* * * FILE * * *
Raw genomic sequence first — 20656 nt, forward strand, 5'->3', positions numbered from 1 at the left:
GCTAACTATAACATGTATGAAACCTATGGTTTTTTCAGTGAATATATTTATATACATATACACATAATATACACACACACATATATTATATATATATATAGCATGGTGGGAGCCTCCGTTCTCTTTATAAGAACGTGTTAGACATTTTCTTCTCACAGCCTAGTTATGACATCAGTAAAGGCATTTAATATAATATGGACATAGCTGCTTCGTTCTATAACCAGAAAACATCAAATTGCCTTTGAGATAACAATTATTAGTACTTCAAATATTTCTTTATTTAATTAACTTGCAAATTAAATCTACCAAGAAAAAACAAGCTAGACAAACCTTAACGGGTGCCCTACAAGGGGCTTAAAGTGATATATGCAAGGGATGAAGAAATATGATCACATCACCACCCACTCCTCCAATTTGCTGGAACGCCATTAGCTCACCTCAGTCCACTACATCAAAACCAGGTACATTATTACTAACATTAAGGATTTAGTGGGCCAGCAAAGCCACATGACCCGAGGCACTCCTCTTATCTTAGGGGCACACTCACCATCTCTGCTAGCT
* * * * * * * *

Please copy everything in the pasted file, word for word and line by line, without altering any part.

Raw genomic sequence first — 20656 nt, forward strand, 5'->3', positions numbered from 1 at the left:
GCTAACTATAACATGTATGAAACCTATGGTTTTTTCAGTGAATATATTTATATACATATACACATAATATACACACACACATATATTATATATATATATAGCATGGTGGGAGCCTCCGTTCTCTTTATAAGAACGTGTTAGACATTTTCTTCTCACAGCCTAGTTATGACATCAGTAAAGGCATTTAATATAATATGGACATAGCTGCTTCGTTCTATAACCAGAAAACATCAAATTGCCTTTGAGATAACAATTATTAGTACTTCAAATATTTCTTTATTTAATTAACTTGCAAATTAAATCTACCAAGAAAAAACAAGCTAGACAAACCTTAACGGGTGCCCTACAAGGGGCTTAAAGTGATATATGCAAGGGATGAAGAAATATGATCACATCACCACCCACTCCTCCAATTTGCTGGAACGCCATTAGCTCACCTCAGTCCACTACATCAAAACCAGGTACATTATTACTAACATTAAGGATTTAGTGGGCCAGCAAAGCCACATGACCCGAGGCACTCCTCTTATCTTAGGGGCACACTCACCATCTCTGCTAGCT